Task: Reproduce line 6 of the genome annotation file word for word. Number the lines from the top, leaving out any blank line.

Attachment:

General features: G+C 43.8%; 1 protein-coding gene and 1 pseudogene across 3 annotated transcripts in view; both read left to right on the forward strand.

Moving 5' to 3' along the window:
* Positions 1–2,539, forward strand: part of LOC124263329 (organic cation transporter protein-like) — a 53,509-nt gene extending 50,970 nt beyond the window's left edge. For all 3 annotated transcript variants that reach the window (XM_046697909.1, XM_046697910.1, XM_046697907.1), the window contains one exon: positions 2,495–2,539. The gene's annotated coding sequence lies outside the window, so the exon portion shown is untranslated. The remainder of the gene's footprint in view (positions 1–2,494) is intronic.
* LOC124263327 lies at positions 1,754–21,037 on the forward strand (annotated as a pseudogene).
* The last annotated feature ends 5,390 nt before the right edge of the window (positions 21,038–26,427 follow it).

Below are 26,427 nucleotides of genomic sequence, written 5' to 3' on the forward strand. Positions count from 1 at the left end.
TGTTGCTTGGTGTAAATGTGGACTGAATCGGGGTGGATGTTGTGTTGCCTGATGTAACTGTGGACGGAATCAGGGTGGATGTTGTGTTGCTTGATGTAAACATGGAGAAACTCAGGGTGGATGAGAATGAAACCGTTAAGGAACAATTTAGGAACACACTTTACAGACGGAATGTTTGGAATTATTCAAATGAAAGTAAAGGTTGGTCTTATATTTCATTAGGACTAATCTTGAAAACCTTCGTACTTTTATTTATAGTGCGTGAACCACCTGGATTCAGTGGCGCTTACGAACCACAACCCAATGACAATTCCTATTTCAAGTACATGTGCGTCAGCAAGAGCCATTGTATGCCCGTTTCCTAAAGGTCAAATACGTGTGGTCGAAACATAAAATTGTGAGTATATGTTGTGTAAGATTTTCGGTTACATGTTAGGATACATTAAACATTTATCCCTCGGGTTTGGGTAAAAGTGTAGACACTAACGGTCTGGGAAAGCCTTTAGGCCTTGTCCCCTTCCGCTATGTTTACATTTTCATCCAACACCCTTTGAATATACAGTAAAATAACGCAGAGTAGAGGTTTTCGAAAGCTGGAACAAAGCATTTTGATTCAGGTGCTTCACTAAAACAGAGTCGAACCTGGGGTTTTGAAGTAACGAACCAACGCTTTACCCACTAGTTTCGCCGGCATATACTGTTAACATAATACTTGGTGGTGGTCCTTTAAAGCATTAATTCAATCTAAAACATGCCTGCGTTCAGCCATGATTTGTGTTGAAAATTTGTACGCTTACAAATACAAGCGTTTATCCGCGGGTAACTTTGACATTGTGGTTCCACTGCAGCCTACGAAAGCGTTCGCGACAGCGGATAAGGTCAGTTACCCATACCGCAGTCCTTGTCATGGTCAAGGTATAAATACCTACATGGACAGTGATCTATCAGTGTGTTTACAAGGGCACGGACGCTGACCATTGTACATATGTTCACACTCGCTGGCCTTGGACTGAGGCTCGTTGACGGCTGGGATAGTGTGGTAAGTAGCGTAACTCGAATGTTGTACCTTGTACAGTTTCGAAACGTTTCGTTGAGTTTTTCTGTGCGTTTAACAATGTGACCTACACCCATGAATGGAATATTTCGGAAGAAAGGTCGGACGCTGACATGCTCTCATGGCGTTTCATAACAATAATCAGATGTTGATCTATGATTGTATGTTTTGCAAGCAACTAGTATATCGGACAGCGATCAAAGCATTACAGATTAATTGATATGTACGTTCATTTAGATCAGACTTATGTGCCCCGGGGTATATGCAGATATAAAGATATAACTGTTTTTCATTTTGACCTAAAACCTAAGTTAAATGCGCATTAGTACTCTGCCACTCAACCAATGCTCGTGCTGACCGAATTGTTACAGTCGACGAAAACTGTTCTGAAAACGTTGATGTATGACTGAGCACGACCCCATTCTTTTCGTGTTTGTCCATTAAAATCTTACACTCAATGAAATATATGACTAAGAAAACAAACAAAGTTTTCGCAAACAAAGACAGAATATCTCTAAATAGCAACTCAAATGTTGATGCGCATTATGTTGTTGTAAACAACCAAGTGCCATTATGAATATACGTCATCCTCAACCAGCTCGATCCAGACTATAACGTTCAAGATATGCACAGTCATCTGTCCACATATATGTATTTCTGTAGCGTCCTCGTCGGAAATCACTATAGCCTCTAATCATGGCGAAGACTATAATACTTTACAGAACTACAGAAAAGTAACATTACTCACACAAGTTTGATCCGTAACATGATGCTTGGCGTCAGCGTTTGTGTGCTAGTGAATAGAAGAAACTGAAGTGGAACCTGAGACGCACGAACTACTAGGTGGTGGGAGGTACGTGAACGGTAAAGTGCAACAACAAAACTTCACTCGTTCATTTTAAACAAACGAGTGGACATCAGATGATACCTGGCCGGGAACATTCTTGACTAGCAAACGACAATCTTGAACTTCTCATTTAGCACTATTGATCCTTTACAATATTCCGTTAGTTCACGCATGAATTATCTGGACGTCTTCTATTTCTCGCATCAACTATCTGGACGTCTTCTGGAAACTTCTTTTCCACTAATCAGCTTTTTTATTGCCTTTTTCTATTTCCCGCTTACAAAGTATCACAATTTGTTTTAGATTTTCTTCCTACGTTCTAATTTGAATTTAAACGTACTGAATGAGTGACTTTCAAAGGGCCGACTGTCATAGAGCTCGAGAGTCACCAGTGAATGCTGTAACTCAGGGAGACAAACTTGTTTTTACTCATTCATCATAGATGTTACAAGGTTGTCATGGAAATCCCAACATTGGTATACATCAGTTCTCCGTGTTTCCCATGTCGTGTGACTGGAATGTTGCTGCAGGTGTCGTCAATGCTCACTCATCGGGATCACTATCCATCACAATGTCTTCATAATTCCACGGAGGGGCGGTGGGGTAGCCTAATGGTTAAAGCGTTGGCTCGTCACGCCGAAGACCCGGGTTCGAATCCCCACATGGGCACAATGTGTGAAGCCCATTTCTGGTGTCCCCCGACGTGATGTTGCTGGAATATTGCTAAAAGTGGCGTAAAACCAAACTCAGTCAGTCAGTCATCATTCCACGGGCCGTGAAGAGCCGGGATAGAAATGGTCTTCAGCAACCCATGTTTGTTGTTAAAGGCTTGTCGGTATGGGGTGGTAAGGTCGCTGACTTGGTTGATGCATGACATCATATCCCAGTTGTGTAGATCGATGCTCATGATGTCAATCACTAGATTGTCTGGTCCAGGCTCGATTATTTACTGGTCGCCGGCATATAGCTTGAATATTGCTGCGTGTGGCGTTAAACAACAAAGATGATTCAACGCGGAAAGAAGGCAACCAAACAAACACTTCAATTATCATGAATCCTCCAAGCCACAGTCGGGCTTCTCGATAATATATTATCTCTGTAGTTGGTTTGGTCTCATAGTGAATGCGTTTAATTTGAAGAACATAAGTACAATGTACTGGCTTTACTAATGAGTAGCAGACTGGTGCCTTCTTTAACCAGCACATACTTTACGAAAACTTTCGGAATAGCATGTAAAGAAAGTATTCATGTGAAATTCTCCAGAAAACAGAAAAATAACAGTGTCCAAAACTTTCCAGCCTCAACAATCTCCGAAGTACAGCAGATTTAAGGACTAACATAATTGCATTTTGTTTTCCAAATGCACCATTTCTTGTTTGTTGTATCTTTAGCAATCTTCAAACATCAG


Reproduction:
Below are 26,427 nucleotides of genomic sequence, written 5' to 3' on the forward strand. Positions count from 1 at the left end.